Committee on Economic Security (CES)
Volume VI. Social Insurance
A. Constitutional Issue
CONSTITUTIONAL ASPECTS OF SOCIAL INSURANCE
The purpose of this memorandum is to discuss the constitutionality of social insurance, first, of the scheme is administered by the Federal Government, and second, if the scheme is administered by the states, subject to Federal control and in accordance with standards fixed by the Federal Government.
I. CONSTITUTIONALITY OF A FEDERALLY ADMINISTERED SCHEME
If it is desired that the social insurance plan be administered by the Federal Government, the following scheme would obviate many objections on the ground of alleged unconstitutionality and would stand the best chance of being sustained from a constitutional standpoint.
(1) The contributions to be made by employers and employees to the unemployment insurance fund, old age pension fund and health insurance fund, etc., should be levied as a tax on the employers and employees. The employer may be directed to withhold from the employee's wages the tax due from the latter and to pay it over to the Government. In Great Britain the contributions for the unemployment insurance fund are recorded in a book issued to each employee in which a stamp is pasted to evidence each contribution, both on the part of the employer and on pat of the employee. Such books could be issued here to evidence the payment of the tax. The employer could paste in the book of each employee stamps evidencing the respective contributions. The employer would then pay in the form of a tax to the Federal Government, the amount of his contribution and the contribution of his employees.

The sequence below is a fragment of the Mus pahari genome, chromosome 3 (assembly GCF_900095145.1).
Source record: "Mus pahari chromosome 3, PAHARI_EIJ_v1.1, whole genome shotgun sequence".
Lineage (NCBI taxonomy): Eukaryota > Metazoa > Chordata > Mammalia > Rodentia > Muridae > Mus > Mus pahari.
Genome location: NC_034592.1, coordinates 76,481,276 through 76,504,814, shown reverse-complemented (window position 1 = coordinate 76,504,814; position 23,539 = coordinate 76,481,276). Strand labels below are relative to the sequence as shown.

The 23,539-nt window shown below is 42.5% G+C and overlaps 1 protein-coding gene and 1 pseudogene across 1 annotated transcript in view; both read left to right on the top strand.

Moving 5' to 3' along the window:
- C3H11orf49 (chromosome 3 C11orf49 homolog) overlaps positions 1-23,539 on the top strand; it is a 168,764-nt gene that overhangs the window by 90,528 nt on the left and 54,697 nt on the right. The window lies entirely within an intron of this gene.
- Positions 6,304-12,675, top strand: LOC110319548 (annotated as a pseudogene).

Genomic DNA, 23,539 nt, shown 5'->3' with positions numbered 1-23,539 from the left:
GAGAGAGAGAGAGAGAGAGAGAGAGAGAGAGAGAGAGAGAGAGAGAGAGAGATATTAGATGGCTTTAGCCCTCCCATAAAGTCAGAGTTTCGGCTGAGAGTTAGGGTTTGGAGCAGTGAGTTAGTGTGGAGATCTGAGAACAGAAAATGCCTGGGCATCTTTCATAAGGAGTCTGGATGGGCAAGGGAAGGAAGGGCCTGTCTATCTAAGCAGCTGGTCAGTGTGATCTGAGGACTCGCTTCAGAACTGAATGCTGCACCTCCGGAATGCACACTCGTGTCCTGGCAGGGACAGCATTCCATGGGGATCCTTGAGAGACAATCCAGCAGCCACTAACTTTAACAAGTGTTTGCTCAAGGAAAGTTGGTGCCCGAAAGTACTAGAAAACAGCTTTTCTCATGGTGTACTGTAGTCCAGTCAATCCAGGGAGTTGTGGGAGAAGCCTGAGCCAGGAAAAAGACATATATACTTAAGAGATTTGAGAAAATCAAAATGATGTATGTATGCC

(2) The information needed for the purpose of determining the amount of unemployment insurance payable and the names of persons to whom it is due may be ascertained from information returns to be exacted from employers, showing the names of employees, the wages received by each, the number of weeks employed, the name of employees laid off, etc. Such information returns can properly be exacted in connection with the tax to be collected on the pay roll, since without such data it would be difficult, if not impossible, to calculate the amount of tax due.
(3) The contributions collected as above in the form of taxes should be covered into the Treasury, and not set aside as a trust fund for social insurance purposes.
(4) The money collected as a tax and covered into the Treasury as above described should then be appropriated for the purpose of paying the insurance benefits. The collection of the tax and the payment of the benefits could, of course, be handled by the same officials. In Great Britain this function is performed by employment offices, in view of the fact that one of the necessary functions connected with the payment of unemployment for those who are out of work. In the United States all of the duties could be performed by a chain of employment offices under the Secretary of Labor. The nucleus of such employment offices is already in existence.
A plan constructed as outlined above would obviate the necessity of meeting the objection that the Federal Government had no authority to enter the social insurance field.